Although 1984 may not seem that far back, the tracks on this CD capture some of the first concerts George Lewis organized in Paris following his work at IRCAM that matched his interactive computer music with live improvisers. Culled from three days of performances, the high quality of the results is probably because, while the software was novel, each participant was experienced in close listening and sound interaction. Recorded as human-and-computer duets and finally a collective improvisation, the participants are British guitarist Derek Bailey, French bassist Joëlle Léandre, long-time American-in-Paris soprano saxophonist Steve Lacy and Lewis' AACM cohort Douglas Ewart playing bass clarinet, flute and bamboo flute.
Still in its earliest days of development, Lewis' computer program usually functions as an interactive keyboard projecting tremolo jiggles, swaying resounds, bell-like patterns and skittering accompaniment that could come from a celesta or an electric piano. In response the musicians counter with a mixture of powerful staccato string strums and buzzes from the bassist and guitarist or harsh or flexible trills and vibrations from the horn players that sweep around and between the programmed sounds, amplifying or challenging the computer prompts.
While each soloist creates a comprehensive rapprochement with Lewis' equipment, as a multi-instrumentalist Ewart produces the most expansive textures. His flute peeps and shrills expand the unvarying keyboard sprinkles while chalumeau bass clarinet snorts nearly recast the machine program as jazz-piano-like comping. On one track, he and Bailey join the computer to not only add metallic string strums to the bottom, but also still focus on Ewart's arching squawks and hums that produce an individual shade within the machine's timbral color wheel.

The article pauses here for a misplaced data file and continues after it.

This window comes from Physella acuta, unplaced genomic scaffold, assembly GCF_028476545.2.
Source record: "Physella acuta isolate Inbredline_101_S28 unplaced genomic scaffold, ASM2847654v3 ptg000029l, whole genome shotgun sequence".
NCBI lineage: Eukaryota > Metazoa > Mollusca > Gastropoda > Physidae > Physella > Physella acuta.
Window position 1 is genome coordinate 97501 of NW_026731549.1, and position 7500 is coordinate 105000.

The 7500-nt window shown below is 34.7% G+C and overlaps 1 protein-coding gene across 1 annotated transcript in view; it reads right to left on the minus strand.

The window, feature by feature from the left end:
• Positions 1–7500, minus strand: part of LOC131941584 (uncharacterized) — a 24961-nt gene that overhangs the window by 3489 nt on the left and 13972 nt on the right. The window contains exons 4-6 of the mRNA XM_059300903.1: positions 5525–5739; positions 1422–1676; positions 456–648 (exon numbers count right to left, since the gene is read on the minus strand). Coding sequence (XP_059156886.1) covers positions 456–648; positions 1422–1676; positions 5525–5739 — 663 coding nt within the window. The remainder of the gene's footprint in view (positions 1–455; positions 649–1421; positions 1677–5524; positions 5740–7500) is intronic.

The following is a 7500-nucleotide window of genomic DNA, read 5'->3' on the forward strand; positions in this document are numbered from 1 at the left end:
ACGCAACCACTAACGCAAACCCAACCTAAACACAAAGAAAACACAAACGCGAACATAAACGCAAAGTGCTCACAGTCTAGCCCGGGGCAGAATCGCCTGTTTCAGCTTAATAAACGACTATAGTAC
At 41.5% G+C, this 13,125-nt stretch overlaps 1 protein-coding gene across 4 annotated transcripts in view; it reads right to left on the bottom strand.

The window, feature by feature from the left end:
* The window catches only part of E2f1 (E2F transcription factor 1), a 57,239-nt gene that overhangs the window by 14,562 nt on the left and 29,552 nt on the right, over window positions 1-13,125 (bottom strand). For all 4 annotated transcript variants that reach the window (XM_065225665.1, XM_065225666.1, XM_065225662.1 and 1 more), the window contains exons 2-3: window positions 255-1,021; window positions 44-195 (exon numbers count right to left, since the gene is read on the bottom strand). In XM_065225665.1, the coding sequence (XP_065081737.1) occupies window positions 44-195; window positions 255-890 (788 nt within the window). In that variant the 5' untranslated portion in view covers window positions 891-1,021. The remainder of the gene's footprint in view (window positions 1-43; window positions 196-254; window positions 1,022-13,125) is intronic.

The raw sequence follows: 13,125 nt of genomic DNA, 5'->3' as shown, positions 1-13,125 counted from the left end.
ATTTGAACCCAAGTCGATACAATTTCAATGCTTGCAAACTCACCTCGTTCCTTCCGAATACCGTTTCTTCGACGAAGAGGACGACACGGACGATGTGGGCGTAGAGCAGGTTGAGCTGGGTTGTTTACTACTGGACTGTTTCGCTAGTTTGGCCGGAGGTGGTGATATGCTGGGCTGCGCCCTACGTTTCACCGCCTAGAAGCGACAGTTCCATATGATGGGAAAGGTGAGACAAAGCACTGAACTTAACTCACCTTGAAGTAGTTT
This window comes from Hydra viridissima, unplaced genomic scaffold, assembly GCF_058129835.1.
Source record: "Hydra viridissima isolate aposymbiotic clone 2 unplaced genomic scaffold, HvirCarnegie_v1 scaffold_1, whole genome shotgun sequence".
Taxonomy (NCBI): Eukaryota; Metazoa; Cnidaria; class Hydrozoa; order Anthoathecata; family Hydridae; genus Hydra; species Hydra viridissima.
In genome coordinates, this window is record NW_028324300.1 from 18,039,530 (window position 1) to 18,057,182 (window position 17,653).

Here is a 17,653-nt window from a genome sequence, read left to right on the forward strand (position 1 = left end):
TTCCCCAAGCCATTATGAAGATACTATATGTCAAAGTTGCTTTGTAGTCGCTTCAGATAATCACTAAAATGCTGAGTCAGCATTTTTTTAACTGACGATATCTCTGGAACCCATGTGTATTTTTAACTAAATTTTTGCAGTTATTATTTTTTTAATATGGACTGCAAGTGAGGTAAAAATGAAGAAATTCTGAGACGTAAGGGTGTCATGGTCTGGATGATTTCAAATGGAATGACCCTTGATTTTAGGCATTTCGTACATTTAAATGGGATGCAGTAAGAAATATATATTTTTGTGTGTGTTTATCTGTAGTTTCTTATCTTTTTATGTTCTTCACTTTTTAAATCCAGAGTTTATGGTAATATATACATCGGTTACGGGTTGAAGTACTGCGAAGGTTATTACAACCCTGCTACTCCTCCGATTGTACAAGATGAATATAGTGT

During the lengthy concluding track, the four players appear to have worked out a final strategy with acoustic textures permeating the synthesized tremolo motifs. Lacy's duck-like yaps and violent slaps from Léandre are most prominent. But among the trills, squeaks and frails that intersect with the program, Ewart's contributions stand out again with brief melodic interludes.
Lewis has gone on to create more complex and distinctive electro-acoustic programs for his trombone and other players. But in order to track his progress it's good to have these early efforts preserved.
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